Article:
How high is 381 feet?
It is 115 feet taller than the tallest building in Kelowna.
It is also about a quarter the height needed for a falling person to reach terminal velocity. If you fell from that height you would have five seconds to appreciate the view before you reached the ground.
And what a view it is.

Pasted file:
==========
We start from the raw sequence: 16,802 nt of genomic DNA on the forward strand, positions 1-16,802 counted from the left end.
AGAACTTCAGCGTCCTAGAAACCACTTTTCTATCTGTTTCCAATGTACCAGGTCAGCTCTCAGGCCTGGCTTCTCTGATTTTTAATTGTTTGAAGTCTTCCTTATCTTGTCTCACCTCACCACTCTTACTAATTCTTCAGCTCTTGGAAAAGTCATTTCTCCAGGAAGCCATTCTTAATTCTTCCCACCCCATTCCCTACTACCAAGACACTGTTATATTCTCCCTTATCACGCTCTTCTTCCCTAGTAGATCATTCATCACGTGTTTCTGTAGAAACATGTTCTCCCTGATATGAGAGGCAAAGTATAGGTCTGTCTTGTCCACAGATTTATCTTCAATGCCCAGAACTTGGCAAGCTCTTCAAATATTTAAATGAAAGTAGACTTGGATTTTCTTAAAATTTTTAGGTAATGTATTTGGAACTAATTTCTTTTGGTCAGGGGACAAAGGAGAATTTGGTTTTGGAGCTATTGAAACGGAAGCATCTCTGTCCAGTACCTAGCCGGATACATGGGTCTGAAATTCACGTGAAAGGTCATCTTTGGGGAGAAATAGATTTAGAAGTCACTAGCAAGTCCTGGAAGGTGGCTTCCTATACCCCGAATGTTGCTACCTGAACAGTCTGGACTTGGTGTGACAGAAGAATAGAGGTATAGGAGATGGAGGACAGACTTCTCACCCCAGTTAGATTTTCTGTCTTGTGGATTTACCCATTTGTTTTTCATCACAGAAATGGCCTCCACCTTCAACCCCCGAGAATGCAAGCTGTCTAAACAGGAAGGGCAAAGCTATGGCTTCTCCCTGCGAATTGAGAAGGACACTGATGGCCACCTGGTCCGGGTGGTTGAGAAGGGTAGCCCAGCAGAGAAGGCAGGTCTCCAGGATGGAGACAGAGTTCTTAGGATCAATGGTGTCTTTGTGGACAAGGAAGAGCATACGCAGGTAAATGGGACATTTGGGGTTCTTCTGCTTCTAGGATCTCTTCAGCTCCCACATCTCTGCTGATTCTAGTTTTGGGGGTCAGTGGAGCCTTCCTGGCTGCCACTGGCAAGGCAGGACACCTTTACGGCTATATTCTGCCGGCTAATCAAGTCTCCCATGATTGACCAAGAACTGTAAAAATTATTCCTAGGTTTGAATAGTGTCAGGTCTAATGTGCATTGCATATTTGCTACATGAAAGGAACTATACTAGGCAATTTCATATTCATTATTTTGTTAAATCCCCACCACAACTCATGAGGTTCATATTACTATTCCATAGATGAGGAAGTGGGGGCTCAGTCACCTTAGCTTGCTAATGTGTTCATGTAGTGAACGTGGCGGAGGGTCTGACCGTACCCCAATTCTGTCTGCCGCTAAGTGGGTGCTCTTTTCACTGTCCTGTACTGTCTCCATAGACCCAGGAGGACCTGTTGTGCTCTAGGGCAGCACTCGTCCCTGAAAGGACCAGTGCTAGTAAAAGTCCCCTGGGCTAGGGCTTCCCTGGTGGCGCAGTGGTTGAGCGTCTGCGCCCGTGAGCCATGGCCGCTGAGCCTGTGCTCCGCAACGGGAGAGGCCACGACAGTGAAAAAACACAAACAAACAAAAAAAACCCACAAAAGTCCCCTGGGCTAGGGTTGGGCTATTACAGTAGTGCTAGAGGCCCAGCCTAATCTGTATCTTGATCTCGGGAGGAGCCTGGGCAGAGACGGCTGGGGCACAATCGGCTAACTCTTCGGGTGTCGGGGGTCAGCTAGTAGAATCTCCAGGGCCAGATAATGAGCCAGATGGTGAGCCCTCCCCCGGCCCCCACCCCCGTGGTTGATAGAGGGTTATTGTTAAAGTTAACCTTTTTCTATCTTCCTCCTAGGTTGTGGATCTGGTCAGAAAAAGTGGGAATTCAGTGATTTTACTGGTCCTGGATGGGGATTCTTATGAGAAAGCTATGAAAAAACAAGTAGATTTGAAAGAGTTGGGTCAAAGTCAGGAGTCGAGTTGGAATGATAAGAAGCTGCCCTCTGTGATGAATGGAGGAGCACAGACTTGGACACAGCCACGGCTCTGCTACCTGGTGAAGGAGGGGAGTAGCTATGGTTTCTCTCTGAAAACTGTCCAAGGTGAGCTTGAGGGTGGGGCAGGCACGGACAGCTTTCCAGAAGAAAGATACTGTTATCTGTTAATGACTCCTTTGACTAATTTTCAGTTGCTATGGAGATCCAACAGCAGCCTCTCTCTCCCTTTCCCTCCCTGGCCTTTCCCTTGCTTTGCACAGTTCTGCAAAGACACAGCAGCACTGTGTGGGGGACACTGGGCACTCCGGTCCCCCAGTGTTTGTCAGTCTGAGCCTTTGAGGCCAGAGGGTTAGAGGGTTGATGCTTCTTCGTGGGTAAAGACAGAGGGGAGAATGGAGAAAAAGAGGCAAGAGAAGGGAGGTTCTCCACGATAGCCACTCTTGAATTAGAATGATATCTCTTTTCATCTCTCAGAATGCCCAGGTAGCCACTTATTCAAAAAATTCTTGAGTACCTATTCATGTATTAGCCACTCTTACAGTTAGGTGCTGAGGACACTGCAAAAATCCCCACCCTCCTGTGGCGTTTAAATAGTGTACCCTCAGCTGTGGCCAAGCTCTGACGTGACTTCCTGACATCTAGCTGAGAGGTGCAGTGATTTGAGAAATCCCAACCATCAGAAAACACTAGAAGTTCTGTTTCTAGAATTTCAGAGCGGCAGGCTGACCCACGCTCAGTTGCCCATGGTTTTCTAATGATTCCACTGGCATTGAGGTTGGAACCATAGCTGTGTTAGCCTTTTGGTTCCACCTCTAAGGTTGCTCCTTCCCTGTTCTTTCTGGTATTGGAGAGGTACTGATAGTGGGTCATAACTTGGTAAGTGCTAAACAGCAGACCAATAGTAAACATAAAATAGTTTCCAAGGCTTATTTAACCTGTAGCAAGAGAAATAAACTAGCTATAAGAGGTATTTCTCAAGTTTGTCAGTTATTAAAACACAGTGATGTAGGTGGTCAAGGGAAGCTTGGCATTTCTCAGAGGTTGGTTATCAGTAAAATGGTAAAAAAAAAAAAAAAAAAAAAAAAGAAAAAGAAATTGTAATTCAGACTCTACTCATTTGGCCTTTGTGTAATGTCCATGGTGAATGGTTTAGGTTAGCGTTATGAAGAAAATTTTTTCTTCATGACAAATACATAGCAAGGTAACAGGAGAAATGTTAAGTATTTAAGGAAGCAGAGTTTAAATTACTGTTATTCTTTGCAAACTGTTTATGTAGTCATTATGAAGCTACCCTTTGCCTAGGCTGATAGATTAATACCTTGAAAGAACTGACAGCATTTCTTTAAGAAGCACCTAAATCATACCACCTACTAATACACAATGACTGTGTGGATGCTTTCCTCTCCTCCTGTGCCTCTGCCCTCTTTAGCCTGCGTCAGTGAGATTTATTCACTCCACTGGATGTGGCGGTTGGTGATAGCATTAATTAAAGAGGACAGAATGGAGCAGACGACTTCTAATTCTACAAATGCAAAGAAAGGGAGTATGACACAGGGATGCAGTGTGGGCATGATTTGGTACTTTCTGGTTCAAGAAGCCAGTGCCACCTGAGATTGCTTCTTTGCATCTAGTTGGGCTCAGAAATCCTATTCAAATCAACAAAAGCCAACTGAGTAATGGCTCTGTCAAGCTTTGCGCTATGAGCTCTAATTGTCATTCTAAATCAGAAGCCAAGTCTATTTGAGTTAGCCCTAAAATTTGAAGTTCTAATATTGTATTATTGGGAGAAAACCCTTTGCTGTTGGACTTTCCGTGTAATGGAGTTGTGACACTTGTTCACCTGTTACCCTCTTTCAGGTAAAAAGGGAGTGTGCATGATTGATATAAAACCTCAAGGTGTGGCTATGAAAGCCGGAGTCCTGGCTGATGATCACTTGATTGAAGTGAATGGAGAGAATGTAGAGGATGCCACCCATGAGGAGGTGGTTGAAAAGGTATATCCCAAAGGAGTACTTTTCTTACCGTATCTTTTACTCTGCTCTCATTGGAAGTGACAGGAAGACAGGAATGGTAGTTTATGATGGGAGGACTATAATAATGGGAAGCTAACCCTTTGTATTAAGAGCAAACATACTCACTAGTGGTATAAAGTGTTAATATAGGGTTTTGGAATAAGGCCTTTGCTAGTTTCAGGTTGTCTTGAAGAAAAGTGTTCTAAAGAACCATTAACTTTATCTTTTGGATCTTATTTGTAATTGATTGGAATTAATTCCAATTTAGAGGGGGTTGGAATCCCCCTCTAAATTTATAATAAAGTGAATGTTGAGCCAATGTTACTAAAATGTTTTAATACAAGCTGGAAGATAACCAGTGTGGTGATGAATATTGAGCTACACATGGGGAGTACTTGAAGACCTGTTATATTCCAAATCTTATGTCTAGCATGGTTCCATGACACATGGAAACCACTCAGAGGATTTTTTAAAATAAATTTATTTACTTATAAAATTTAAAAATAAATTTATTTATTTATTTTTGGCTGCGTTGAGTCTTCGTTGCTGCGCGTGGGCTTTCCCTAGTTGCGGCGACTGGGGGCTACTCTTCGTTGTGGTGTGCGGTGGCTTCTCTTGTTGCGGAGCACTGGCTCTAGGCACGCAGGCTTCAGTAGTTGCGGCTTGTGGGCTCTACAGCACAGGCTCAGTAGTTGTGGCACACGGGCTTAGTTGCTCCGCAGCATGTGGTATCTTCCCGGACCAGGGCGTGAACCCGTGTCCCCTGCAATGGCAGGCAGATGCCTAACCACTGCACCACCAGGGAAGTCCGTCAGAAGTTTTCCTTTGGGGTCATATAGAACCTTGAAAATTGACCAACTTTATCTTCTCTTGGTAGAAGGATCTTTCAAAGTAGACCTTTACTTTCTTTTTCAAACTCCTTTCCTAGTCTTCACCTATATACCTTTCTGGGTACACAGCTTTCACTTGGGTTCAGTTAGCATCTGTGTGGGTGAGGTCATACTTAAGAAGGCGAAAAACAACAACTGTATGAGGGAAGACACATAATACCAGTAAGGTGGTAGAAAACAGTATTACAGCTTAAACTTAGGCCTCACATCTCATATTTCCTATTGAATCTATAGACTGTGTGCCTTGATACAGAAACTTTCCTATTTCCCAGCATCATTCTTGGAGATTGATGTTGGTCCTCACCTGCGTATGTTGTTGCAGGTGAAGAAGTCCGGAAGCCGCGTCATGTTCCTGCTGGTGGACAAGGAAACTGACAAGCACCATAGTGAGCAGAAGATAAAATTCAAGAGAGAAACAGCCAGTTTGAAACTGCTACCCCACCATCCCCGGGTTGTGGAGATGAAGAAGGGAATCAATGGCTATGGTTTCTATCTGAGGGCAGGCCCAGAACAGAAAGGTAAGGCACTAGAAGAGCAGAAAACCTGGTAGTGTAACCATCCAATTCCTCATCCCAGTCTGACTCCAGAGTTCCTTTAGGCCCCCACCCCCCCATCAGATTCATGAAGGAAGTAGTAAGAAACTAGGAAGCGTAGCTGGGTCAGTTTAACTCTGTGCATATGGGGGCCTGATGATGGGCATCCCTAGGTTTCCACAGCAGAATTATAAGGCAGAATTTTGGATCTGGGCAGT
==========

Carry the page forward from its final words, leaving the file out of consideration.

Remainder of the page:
We visited ZipZone in Peachland to find out what such a heady height feels like, and we were not disappointed. ZipZone has the highest freestyle zip line in Canada, and they are also fast. Stick-your-head-out-the-window-on-the-highway fast. I tend to like that sort of thing, so I had been eagerly awaiting a tour of this local business. However, even those with an aversion to sudden drops shouldn’t be afraid. When we arrived at the canyon just outside Peachland where ZipZone is located, we were set at ease by the professionalism and humour of the staff. We tried some little games while we waited our turn to get suited up, then went into a tipi to get all our safety gear on. Our guides Jack and Cam were very funny and kept us well entertained even while they went through multiple safety checks on our harnesses and made sure we were aware of how everything worked. All the gear is reassuringly new and robust, and completely idiot-proof. We were given a safety demonstration then went to the first line of six. Going clear across the Deep Creek Gorge from the highest point at the site, it is the tallest at a full 381 feet at the middle. Nothing like cutting to the chase. Some pointers on how the stop at the other side works, much unclipping and clipping to get my trolley securely on the line, and I floated away from the edge. It really does feel like floating, dangling beneath a silver steel cable as the trees drop away. The zipline is true to its name, humming overhead as the little trolley wheels roll along it. To one side Okanagan lake is visible, and to the other, a canyon winds away into the mountains. I looked down at the creek burbling between mossy rock faces and the tops of pine trees dancing gently in the wind. I let go of the line, dangling from the harness. The wind spun me gently as the landing platform approached. My trolley hit the braking device and I slowed to a stop right beside the guide. He asked how it was but I couldn’t think of a word that could explain the exhilaration. I still can’t, so I will just call it what I said as he unclipped me: fantastic.